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Match Day 2016: A Rite of Passage for Graduating Medical Students

3, 2, 1 match! On Friday, March 18, fourth-year medical students at Johns Hopkins and across the nation participated in a countdown to discover where they’ll be continuing their professional medical journey. At noon, they tore into the envelopes revealing where they’ll begin residency training this summer.

The annual Match Day event has been a is a rite of passage for physicians-in-training since 1952.

Matches are selected using a computer algorithm that matches the preferences of applicants with the preferences of residency programs in order to fill the available training positions around the United States.

Meet five of our remarkable medical students that matched, and learn what brought them to call Johns Hopkins their home.

Don't forget to check out what others are saying about Match Day 2016 and read more about Match Day activities on the Biomedical Odyssey blog

Allie Miller and Mason Dunham

Allie Miller and Mason Dunham

When Harford County native Allie Miller picked her seat on the first day of her organic chemistry class at The University of Maryland, she did not expect to meet her future husband. Mason Dunham was the “tall guy who decided to sit in front of [her] … and [she] had to try to stare around his head all semester,” she recalls.

Four years later, Miller hopes to match in orthopedic surgery and apply her skills and passion to help people heal.

Mason, a medical student at the University of Maryland School of Medicine is matching into anesthesiology. Originally an economics major, Mason was drawn to the sciences in his freshman year of college. He knew he wanted a career with more personal interaction than bench research, so he took an interest the medical field, and it stuck.

Allie and Mason are taking part in The Match as a couple, to ensure they’ll be placed in programs near each other after their May wedding.

Allie and Mason both matched at Johns Hopkins Hospital. Allie will start a residency in orthopaedic surgery, and Mason will be starting a residency in anesthesiology.

Maame Sampah

Maame Sampah

Maame Sampah’s interest in medicine arose from watching her own community in a small town within the capital of Ghana.

“I remember being very little and tagging along with my mother, who was a nurse, and members of her church during medical outreach activities for fishermen, their families and other members of the community,” she says. “I think, even then, I knew I was interested in working in medicine.”

Not long after she began her studies at the Johns Hopkins University School of Medicine, Maame volunteered for Charm City Clinic, screening low-income, uninsured individuals from the East Baltimore community and providing resources to help them get the health care they needed. She recalls learning about the needs of patients in disadvantaged communities surrounding the Johns Hopkins campus as a “truly eye-opening experience.” Maame intends to combine clinical medicine with medical research, to care for patients and to make a tangible difference in their lives.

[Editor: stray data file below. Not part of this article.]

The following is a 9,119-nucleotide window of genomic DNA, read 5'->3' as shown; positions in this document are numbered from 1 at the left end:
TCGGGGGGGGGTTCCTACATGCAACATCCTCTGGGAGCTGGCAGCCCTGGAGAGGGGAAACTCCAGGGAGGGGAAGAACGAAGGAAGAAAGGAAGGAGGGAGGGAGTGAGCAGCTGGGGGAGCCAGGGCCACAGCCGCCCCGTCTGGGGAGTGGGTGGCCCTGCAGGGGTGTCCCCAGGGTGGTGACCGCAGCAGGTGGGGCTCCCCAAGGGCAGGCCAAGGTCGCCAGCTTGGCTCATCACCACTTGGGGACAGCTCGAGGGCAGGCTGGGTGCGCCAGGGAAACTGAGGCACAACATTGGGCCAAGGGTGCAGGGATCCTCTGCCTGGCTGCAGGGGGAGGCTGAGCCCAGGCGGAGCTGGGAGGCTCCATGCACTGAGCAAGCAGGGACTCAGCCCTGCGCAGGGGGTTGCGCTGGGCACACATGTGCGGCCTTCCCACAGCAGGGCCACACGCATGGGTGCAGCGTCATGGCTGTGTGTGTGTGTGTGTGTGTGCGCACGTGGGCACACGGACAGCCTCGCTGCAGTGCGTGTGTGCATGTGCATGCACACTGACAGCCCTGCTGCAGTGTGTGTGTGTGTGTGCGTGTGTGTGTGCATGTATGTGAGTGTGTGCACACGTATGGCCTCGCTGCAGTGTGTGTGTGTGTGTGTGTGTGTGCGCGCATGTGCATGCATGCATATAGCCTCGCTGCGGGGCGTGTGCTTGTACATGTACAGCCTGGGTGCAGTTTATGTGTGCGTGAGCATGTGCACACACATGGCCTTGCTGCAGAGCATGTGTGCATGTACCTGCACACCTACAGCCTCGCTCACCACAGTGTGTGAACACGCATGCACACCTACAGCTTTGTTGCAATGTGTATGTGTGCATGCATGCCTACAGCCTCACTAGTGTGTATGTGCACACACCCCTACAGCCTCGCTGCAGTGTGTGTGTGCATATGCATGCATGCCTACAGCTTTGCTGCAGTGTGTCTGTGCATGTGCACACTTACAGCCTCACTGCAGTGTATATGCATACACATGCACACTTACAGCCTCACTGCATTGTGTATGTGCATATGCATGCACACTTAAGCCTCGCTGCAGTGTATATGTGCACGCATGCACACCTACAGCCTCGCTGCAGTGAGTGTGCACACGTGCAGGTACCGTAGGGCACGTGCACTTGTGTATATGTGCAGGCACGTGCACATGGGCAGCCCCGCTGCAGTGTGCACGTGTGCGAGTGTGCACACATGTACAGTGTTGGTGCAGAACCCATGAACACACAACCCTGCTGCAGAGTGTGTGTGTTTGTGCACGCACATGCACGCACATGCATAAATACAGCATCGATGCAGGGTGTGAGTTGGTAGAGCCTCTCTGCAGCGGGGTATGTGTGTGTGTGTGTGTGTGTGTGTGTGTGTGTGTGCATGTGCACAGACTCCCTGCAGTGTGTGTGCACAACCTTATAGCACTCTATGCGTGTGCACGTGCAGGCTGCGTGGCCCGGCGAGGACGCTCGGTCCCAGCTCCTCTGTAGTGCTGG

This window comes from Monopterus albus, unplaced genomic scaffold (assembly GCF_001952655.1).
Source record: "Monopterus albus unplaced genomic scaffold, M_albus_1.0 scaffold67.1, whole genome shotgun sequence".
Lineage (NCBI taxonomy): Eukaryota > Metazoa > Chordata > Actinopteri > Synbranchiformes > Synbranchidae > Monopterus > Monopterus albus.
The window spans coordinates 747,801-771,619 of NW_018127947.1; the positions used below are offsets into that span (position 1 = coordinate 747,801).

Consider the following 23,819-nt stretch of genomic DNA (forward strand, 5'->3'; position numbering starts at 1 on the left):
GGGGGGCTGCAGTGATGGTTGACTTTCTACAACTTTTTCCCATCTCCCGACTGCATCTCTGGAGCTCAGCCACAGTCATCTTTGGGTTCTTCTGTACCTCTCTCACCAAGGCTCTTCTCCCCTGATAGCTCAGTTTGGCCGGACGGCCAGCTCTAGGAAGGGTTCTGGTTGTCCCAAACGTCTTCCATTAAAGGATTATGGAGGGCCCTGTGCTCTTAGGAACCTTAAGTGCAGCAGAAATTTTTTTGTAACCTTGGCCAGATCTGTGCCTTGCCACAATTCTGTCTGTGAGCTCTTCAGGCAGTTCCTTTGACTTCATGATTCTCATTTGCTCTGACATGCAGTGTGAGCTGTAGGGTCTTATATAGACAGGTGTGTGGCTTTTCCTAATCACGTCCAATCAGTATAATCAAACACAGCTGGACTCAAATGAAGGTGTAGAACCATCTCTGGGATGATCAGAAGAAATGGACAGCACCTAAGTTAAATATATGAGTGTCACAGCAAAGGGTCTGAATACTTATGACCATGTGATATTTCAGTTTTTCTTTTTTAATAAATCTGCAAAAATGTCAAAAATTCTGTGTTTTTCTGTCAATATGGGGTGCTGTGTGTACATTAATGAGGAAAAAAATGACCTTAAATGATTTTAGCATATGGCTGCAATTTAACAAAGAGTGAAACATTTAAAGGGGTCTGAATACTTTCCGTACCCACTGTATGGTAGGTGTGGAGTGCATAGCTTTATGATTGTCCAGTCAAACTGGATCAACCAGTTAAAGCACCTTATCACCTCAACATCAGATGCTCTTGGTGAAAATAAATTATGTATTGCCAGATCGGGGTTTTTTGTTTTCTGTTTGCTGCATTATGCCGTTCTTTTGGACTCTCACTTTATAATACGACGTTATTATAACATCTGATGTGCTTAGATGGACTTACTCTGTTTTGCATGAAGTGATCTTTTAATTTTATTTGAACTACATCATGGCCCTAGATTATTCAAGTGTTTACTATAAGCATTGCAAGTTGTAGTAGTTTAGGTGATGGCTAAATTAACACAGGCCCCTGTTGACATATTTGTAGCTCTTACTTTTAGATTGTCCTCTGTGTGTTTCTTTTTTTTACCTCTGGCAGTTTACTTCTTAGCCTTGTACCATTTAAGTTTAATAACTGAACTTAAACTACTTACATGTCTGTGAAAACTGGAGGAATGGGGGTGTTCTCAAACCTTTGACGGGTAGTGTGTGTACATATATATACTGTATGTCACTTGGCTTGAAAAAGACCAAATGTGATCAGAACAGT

Maame was matched at Washington Hospital Center for a residency in general surgery.

alan ultria

Alan Utria

Alan Utria’s fascination with surgery and anatomy began at age 6 , after learning about a surgery to separate conjoined twins. He came to the United States from Zimbabwe to pursue an undergraduate education at Princeton University, and later a medical degree at the Johns Hopkins University School of Medicine. In 2015, Alan did a rotation in India that underscored the differences in medical care between the U.S. and overseas. He took particular interest in the interactions between doctors and patients and the reuse of supplies. After considering a few surgical specialties, Alan decided on general surgery where he hopes to have a career that combines both clinical and research components.

Alan was matched at University of Iowa Hospitals and Clinics for a residency in general surgery.

Sam Emumah

Sam Emumah

Sam Emunah studied neurobiology at Harvard College, where he met his fiancé Rashmi Jasrasaria (a fourth-year medical student at Stanford University). Before starting medical school, he took a year off to travel to Peru and Rwanda. In Peru, he enjoyed sightseeing and building his Spanish skills. In Rwanda, he worked as an after-school science coordinator at Agahozo Shalom Youth Village, where he recalls learning more from his students than he could ever have taught them.

Sam is pursuing a residency in general surgery. In addition to an active clinical career in surgery, Sam is hoping to pursue research opportunities related to expanding access to surgical care for underserved populations in both domestic and international communities.

Sam was matched at Brigham and Women's Hospital for a residency in general surgery.


More on Match Day 2016

Learn more about the history of Match Day